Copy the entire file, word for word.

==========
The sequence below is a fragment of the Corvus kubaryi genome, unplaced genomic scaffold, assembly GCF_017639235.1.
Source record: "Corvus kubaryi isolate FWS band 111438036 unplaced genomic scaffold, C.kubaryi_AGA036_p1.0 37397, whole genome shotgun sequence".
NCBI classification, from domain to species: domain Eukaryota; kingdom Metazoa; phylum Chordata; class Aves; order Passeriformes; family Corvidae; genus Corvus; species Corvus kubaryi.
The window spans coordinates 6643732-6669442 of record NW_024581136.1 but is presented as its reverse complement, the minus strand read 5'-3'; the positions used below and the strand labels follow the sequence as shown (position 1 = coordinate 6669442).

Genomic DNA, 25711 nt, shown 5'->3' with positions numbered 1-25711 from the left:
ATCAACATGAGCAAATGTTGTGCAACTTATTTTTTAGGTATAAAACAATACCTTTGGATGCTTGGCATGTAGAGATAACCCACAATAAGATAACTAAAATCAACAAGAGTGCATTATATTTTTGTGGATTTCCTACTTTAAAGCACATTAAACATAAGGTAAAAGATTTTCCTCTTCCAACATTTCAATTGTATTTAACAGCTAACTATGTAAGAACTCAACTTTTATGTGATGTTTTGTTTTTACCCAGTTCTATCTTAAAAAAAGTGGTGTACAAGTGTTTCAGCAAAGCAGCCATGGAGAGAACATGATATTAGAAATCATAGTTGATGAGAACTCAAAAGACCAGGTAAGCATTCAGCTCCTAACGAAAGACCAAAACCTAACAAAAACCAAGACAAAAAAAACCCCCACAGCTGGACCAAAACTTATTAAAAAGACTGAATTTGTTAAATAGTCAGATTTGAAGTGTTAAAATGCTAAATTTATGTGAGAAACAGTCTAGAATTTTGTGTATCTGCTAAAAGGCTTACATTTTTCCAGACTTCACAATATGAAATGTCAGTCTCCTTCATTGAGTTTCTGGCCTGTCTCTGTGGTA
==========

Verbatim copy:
The sequence below is a fragment of the Corvus kubaryi genome, unplaced genomic scaffold, assembly GCF_017639235.1.
Source record: "Corvus kubaryi isolate FWS band 111438036 unplaced genomic scaffold, C.kubaryi_AGA036_p1.0 37397, whole genome shotgun sequence".
NCBI classification, from domain to species: domain Eukaryota; kingdom Metazoa; phylum Chordata; class Aves; order Passeriformes; family Corvidae; genus Corvus; species Corvus kubaryi.
The window spans coordinates 6643732-6669442 of record NW_024581136.1 but is presented as its reverse complement, the minus strand read 5'-3'; the positions used below and the strand labels follow the sequence as shown (position 1 = coordinate 6669442).

Genomic DNA, 25711 nt, shown 5'->3' with positions numbered 1-25711 from the left:
ATCAACATGAGCAAATGTTGTGCAACTTATTTTTTAGGTATAAAACAATACCTTTGGATGCTTGGCATGTAGAGATAACCCACAATAAGATAACTAAAATCAACAAGAGTGCATTATATTTTTGTGGATTTCCTACTTTAAAGCACATTAAACATAAGGTAAAAGATTTTCCTCTTCCAACATTTCAATTGTATTTAACAGCTAACTATGTAAGAACTCAACTTTTATGTGATGTTTTGTTTTTACCCAGTTCTATCTTAAAAAAAGTGGTGTACAAGTGTTTCAGCAAAGCAGCCATGGAGAGAACATGATATTAGAAATCATAGTTGATGAGAACTCAAAAGACCAGGTAAGCATTCAGCTCCTAACGAAAGACCAAAACCTAACAAAAACCAAGACAAAAAAAACCCCCACAGCTGGACCAAAACTTATTAAAAAGACTGAATTTGTTAAATAGTCAGATTTGAAGTGTTAAAATGCTAAATTTATGTGAGAAACAGTCTAGAATTTTGTGTATCTGCTAAAAGGCTTACATTTTTCCAGACTTCACAATATGAAATGTCAGTCTCCTTCATTGAGTTTCTGGCCTGTCTCTGTGGTA